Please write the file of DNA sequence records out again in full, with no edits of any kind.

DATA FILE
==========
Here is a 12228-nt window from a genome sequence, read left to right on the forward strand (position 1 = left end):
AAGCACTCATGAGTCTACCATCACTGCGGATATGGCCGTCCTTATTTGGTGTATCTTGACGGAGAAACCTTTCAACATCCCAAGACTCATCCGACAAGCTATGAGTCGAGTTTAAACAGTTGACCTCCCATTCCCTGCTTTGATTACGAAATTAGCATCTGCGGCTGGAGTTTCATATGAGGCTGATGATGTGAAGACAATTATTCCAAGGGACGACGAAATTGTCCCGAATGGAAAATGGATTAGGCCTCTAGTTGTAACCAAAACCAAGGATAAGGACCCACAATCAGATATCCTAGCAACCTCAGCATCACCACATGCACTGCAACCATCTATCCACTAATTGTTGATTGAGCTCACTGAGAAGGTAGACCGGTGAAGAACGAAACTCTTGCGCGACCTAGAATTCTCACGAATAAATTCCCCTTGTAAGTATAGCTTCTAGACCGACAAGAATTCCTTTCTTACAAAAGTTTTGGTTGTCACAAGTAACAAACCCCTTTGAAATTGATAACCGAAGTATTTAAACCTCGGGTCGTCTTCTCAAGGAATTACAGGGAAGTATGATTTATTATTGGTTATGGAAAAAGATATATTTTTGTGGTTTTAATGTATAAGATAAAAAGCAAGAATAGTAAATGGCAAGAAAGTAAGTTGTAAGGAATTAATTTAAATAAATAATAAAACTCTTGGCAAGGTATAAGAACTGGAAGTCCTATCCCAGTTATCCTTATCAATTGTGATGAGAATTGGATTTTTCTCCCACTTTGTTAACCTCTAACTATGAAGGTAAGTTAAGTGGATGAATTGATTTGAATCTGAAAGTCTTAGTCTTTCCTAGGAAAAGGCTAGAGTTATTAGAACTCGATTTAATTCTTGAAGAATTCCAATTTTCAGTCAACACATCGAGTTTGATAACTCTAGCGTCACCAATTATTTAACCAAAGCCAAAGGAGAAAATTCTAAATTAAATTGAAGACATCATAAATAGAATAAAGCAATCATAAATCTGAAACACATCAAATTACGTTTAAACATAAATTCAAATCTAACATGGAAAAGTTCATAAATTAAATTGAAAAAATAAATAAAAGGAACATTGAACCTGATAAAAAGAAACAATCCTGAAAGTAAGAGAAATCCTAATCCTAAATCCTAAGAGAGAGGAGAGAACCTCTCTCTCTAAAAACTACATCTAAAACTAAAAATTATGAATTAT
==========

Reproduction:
Here is a 12228-nt window from a genome sequence, read left to right on the forward strand (position 1 = left end):
AAGCACTCATGAGTCTACCATCACTGCGGATATGGCCGTCCTTATTTGGTGTATCTTGACGGAGAAACCTTTCAACATCCCAAGACTCATCCGACAAGCTATGAGTCGAGTTTAAACAGTTGACCTCCCATTCCCTGCTTTGATTACGAAATTAGCATCTGCGGCTGGAGTTTCATATGAGGCTGATGATGTGAAGACAATTATTCCAAGGGACGACGAAATTGTCCCGAATGGAAAATGGATTAGGCCTCTAGTTGTAACCAAAACCAAGGATAAGGACCCACAATCAGATATCCTAGCAACCTCAGCATCACCACATGCACTGCAACCATCTATCCACTAATTGTTGATTGAGCTCACTGAGAAGGTAGACCGGTGAAGAACGAAACTCTTGCGCGACCTAGAATTCTCACGAATAAATTCCCCTTGTAAGTATAGCTTCTAGACCGACAAGAATTCCTTTCTTACAAAAGTTTTGGTTGTCACAAGTAACAAACCCCTTTGAAATTGATAACCGAAGTATTTAAACCTCGGGTCGTCTTCTCAAGGAATTACAGGGAAGTATGATTTATTATTGGTTATGGAAAAAGATATATTTTTGTGGTTTTAATGTATAAGATAAAAAGCAAGAATAGTAAATGGCAAGAAAGTAAGTTGTAAGGAATTAATTTAAATAAATAATAAAACTCTTGGCAAGGTATAAGAACTGGAAGTCCTATCCCAGTTATCCTTATCAATTGTGATGAGAATTGGATTTTTCTCCCACTTTGTTAACCTCTAACTATGAAGGTAAGTTAAGTGGATGAATTGATTTGAATCTGAAAGTCTTAGTCTTTCCTAGGAAAAGGCTAGAGTTATTAGAACTCGATTTAATTCTTGAAGAATTCCAATTTTCAGTCAACACATCGAGTTTGATAACTCTAGCGTCACCAATTATTTAACCAAAGCCAAAGGAGAAAATTCTAAATTAAATTGAAGACATCATAAATAGAATAAAGCAATCATAAATCTGAAACACATCAAATTACGTTTAAACATAAATTCAAATCTAACATGGAAAAGTTCATAAATTAAATTGAAAAAATAAATAAAAGGAACATTGAACCTGATAAAAAGAAACAATCCTGAAAGTAAGAGAAATCCTAATCCTAAATCCTAAGAGAGAGGAGAGAACCTCTCTCTCTAAAAACTACATCTAAAACTAAAAATTATGAATTAT